off topic, such as the number of soldiers who
died in the Civil War (750,000, 2 percent
of the population). Alcoholics Anonymous
gets lengthy notice because recovering drink-
ers who help others, typically by serving as
a sponsor, are nearly twice as likely to stay
sober. No guide to romance, Lehrer’s study
is, instead, a look at the benefits of love in
many forms in which he presents a strong
case for spending quality time with children
and other loved ones. —Karen Springen
Walking with Plato: A Philosophical Hike
through the British Isles.
By Gary Hayden.
July 2016. 240p. Oneworld, $29.99 (9781780746562). 101.
Among the thousands who have braved
the thousand-mile walk from John o’Groats
in northeastern Scotland to Land’s End in
southwestern Cornwall, none has measured
his or her steps more thoughtfully than
Hayden. Though only his wife, Wendy, ac-companies him on his three-month hike
through the countryside, readers will marvel
at the range of writers who open his mind
to new perspectives on that unfolding landscape. During that journey of body and
intellect, the author and his readers travel
from footsore reflections in the early going
on how Epictetus rejoiced in bodily pleasures to later recollections while approaching
Inverarnan on how Kierkegaard walked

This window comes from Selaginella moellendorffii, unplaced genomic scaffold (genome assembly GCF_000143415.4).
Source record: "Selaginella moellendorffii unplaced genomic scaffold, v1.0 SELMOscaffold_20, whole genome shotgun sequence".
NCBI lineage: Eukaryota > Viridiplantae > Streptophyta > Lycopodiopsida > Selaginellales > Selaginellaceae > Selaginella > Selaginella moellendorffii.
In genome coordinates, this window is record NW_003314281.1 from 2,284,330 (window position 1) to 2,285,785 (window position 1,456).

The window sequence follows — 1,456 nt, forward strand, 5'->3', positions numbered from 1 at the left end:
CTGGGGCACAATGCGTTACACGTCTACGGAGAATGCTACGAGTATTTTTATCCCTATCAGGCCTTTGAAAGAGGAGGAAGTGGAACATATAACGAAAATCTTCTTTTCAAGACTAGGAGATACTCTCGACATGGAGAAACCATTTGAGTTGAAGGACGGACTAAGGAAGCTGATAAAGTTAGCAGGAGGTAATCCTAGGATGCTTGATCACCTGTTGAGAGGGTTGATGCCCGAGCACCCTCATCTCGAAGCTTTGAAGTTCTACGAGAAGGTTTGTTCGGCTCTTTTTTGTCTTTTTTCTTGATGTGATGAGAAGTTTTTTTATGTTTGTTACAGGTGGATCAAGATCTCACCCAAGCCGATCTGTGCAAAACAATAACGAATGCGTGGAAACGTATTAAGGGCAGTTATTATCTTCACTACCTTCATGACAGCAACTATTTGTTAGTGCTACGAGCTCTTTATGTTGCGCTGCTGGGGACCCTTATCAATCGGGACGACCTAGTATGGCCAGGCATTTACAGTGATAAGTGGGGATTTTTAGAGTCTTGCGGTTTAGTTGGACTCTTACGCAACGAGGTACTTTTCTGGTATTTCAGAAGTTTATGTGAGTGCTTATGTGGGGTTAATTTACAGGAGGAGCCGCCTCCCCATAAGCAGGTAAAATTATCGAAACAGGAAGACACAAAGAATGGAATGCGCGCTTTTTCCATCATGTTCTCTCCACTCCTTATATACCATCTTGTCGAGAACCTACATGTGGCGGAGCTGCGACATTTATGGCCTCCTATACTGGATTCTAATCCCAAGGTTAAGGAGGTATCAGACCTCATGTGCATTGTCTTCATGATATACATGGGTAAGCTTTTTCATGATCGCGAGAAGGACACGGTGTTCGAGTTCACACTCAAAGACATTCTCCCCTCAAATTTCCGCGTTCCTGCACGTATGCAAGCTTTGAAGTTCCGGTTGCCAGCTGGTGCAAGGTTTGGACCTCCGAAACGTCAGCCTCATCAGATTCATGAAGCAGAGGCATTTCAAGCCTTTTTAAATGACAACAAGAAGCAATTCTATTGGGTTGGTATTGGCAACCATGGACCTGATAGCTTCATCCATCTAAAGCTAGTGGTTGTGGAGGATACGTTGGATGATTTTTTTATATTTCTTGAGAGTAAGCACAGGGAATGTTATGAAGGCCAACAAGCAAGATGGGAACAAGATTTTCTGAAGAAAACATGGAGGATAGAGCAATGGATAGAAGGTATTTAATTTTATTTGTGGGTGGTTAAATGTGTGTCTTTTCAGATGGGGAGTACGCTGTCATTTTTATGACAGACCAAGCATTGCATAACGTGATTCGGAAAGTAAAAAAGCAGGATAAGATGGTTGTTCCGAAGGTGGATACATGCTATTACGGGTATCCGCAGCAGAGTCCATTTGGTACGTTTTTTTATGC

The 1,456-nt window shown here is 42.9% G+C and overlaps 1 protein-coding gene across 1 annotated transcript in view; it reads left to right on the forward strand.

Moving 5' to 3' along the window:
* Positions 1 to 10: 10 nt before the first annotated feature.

himself out of depression. Lying on his back
contemplating the stars above Greenhead,
Hayden remembers how Hildebrand Jacob
expatiated on the sublime, and surveying the
pastures near Coleshill, he savors Tennyson’s
lush description of rural vistas. Finally, the
end of the trail occasions melancholy musings on how Basho intuited the transience
of all things in a single cuckoo’s cry. A
compelling reminder that serious reading sustains—even transforms—lived experience.
Reflecting on Death, Mourning, and the
Afterlife in the Jewish Tradition.
By Hillel Halkin.
June 2016. 240p. Princeton, $27.95 (9780691149745).
Literary scholar, premier translator of He-
The Book of the People: How to Read
brew and Yiddish literatures, depth reporter
on modern Israeli life, and on the far side
of 75, Halkin is just the man to condense
the riches of Jewish thanatology. He demon-
strates from the Hebrew Bible, the Talmud,
and the wealth of Jewish mysticism, phi-
losophy, and literature that Jewish thought
about what lies beyond death and how rela-
tives and others should react to death has
evolved in rich interaction with the cultures